A KwaZulu-Natal (KZN) traditional healer has slammed the misconception that sangomas used people’s body parts to make muti.
“Traditional healers don’t use people’s body parts to make muti. That’s witchcraft,” said Musa Zulu of Maz Herbal Products, who heads the ‘Stop Killing Albinos’ campaign to curb the practice of crimes against people with albinism. Zulu was speaking at the launch of the campaign in Nongoma, KZN, recently.
“Traditional healers don’t harm but rather save lives. We don’t want to be associated with such acts,” said Zulu.
National Director of the Albinism Society of South Africa commissioner Nomasonto Mazibuko said the society supported the ‘Stop Killing Albinos’ campaign and that they worked closely with traditional healers. “When we have engaged with the traditional healers, as [a] society we know that not all traditional healers are involved in such crimes,” said Mazibuko.
While radio personality and stop albino killing activist, Kuli Roberts commended the initiative, she took issue with the name of the campaign saying that it was insensitive to say ‘albinos’ when they were people with albinism. “If we change the way we speak, we will reach our goal quicker,” said Roberts.
She recalled how she heard the myths associated with albinism when she was growing up in the townships, but it wasn’t until four years ago that she realised that the problem was still rife in Africa. Since then, she has used her social media platforms to teach people how to address issues of albinism. She said black people, especially, have a responsibility to curb and educate about such crimes. “No other race kills their own. We can’t live like this,” said Roberts.
AFP reported in June that hostility for people with albinism is a particular problem in Africa, and Canadian charity Under The Same Sun found that 457 attacks on albino people, including 178 murders, in 26 African countries had been committed, mostly over the last decade.
Mazibuko said the society had found that in South Africa, there seemed to be more cases reported of children going missing, but she said they did not have the exact number of attacks on albino people, as she said not all cases are reported. She said the society knew of two cases this year, both of which were reported in KZN.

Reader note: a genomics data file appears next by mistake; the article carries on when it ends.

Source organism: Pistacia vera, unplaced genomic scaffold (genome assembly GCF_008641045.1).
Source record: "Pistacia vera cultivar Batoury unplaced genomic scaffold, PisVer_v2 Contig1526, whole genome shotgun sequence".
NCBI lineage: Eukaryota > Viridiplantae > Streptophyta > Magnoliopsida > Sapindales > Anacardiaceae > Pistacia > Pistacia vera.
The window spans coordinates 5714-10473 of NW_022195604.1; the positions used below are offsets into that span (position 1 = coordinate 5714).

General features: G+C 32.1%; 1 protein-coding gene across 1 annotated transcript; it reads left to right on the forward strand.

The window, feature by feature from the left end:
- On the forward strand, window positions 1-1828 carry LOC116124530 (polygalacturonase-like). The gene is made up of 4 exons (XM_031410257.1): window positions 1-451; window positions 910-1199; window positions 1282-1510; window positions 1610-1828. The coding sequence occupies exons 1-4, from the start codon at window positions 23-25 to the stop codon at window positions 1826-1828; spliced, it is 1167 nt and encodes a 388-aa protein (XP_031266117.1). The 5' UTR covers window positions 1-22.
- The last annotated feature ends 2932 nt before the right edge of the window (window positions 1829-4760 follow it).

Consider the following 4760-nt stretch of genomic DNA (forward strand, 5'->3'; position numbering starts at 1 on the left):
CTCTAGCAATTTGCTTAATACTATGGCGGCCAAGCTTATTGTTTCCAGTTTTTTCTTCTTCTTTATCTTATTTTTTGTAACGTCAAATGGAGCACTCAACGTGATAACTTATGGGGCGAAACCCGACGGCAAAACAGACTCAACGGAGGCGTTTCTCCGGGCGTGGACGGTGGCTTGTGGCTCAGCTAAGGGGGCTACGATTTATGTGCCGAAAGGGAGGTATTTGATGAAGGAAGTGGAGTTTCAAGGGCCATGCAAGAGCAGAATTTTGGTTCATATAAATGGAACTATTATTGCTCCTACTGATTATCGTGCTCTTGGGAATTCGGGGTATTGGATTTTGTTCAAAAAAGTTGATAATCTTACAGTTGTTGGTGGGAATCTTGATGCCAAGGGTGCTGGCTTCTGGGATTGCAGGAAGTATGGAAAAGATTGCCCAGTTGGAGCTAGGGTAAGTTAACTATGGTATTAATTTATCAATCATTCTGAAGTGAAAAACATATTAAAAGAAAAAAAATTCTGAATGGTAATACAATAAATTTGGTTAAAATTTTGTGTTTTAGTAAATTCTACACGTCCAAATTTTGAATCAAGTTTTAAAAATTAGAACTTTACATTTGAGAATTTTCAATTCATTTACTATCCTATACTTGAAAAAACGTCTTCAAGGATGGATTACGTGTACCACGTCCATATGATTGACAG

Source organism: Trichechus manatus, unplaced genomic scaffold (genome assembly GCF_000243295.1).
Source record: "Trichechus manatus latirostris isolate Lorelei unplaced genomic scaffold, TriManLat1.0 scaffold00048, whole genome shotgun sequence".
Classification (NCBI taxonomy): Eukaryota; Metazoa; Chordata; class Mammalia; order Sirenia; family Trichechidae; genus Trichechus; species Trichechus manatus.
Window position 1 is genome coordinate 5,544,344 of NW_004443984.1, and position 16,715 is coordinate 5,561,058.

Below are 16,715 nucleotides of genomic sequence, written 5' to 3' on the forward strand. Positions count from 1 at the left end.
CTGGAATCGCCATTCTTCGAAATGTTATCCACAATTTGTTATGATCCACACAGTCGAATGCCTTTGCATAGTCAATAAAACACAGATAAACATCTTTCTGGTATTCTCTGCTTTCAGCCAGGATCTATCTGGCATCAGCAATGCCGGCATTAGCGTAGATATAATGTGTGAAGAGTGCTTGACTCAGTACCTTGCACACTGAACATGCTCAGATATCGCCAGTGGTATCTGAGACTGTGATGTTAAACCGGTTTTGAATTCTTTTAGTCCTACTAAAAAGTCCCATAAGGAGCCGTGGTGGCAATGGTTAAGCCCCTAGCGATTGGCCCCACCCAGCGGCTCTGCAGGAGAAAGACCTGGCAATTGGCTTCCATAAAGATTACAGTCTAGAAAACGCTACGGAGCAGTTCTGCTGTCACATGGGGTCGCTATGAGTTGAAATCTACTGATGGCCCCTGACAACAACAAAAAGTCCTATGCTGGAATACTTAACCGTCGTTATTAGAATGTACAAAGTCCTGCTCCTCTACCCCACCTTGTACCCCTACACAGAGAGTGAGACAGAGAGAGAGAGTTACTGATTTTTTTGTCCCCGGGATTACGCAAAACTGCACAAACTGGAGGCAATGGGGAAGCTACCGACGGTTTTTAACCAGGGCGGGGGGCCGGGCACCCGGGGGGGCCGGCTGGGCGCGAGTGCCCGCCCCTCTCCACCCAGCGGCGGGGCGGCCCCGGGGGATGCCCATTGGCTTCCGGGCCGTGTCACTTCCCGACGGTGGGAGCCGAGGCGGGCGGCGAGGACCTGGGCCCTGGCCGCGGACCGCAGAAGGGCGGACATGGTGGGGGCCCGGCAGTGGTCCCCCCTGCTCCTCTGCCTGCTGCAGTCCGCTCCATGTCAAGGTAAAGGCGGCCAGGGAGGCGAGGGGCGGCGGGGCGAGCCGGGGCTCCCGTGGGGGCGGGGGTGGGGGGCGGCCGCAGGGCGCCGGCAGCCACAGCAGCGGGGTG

KZN police spokesperson Lieutenant-Colonel Thulani Zwane said there was no increase in attacks on albino people in the province and only two children have been reported as missing, both from Mkhobosa, Esikhaleni, and are still being sought by police. Sibusiso Nhatane went missing in June 2011 and four-year-old Maneliswa Ntombela went missing in June this year.
While searching for Ntombela, the Empangeni Family Violence, Child Protection and Sexual Offences Unit members followed information that a woman was allegedly arranging to sell an albino child for R100 000 to a traditional healer at Emanguzi. The suspect was arrested in July this year and charged for human trafficking.
Zwane said there was only one case of a woman who was murdered in the Emanguzi area. “We have conducted a numerous [awareness campaigns] in the province about the people living with albinism,” he said.
Mazibuko also condemned attacks on persons with albinism, saying it showed there was ignorance around issues of albinism and that more educational campaigns were needed throughout the country to demystify the myths that exist, such as that body parts of persons with albinism brought luck.
“We need to protect the children with albinism from being killed or trafficked for whatever reasons,” she said.
Roberts does not believe that people with albinism are reflected in society as much as they should be and emphasised that education needed to start at school level.
– Caxton News Service